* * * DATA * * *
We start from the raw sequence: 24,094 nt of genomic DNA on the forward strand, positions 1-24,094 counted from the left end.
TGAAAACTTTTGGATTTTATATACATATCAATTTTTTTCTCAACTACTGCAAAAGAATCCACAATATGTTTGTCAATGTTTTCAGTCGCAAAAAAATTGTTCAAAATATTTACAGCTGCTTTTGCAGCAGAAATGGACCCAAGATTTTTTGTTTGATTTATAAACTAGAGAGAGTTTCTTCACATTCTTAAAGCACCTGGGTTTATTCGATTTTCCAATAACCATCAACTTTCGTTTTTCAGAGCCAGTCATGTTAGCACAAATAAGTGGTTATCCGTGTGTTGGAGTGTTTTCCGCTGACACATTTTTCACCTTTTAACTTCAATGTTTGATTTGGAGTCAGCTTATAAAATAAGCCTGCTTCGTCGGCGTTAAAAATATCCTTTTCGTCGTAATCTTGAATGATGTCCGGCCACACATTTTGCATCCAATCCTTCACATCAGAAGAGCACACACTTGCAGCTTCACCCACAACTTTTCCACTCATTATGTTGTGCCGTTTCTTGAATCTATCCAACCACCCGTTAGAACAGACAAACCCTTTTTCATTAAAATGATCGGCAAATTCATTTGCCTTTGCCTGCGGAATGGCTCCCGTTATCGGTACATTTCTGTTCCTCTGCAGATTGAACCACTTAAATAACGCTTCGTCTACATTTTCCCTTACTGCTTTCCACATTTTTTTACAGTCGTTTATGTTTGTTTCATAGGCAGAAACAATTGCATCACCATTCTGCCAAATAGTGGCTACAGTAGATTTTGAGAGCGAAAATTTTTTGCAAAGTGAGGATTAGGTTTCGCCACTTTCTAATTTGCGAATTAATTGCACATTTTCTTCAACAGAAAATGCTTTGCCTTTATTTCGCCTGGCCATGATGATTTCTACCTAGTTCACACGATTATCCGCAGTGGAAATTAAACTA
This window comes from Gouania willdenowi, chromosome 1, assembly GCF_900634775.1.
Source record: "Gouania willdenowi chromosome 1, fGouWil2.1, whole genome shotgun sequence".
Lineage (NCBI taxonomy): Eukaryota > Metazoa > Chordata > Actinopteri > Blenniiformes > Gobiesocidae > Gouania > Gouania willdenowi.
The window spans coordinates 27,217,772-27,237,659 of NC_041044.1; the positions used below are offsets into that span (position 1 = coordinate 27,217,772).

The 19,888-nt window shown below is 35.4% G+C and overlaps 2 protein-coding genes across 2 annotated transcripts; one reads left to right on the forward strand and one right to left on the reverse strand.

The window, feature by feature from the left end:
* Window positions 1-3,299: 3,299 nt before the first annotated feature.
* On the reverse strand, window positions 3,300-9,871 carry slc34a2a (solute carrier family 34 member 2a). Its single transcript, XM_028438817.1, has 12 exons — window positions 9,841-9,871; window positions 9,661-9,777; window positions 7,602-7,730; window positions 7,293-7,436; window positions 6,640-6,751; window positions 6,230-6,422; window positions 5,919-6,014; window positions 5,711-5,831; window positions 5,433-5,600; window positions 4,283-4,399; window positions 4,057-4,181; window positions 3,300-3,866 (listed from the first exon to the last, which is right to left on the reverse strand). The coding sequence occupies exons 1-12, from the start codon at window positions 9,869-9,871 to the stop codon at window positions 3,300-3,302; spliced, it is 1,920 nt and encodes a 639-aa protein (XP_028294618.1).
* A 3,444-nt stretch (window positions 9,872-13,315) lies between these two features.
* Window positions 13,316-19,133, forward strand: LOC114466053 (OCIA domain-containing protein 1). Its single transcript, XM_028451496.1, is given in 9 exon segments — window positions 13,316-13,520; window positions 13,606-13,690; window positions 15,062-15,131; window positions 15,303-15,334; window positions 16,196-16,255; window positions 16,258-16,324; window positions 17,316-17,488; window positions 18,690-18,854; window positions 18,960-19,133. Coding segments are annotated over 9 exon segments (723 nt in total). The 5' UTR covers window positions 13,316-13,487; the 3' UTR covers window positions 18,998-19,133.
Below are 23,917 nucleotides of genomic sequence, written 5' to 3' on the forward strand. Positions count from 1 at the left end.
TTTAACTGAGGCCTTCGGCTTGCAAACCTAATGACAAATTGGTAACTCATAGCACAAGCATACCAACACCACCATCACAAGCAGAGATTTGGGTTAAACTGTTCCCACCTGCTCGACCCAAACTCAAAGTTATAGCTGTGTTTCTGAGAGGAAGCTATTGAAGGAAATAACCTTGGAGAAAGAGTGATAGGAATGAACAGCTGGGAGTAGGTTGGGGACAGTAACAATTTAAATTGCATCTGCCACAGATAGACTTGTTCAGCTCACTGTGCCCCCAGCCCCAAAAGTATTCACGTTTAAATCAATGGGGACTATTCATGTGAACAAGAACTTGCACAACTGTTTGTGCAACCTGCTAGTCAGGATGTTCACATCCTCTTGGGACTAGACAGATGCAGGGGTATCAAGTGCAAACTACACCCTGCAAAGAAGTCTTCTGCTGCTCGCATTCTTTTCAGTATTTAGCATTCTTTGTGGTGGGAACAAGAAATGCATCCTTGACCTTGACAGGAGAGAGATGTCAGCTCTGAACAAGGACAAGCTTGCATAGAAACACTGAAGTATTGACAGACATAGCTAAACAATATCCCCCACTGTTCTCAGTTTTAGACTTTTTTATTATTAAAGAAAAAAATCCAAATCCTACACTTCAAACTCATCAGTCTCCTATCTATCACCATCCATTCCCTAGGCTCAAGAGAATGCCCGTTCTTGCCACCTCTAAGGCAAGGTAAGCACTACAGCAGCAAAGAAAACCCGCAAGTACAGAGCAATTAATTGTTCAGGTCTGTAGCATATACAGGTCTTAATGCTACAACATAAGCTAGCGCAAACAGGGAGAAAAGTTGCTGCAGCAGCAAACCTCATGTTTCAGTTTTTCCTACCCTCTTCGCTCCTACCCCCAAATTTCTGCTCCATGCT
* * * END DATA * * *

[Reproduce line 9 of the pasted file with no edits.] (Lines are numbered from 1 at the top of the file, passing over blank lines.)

* Window positions 1-3,299: 3,299 nt before the first annotated feature.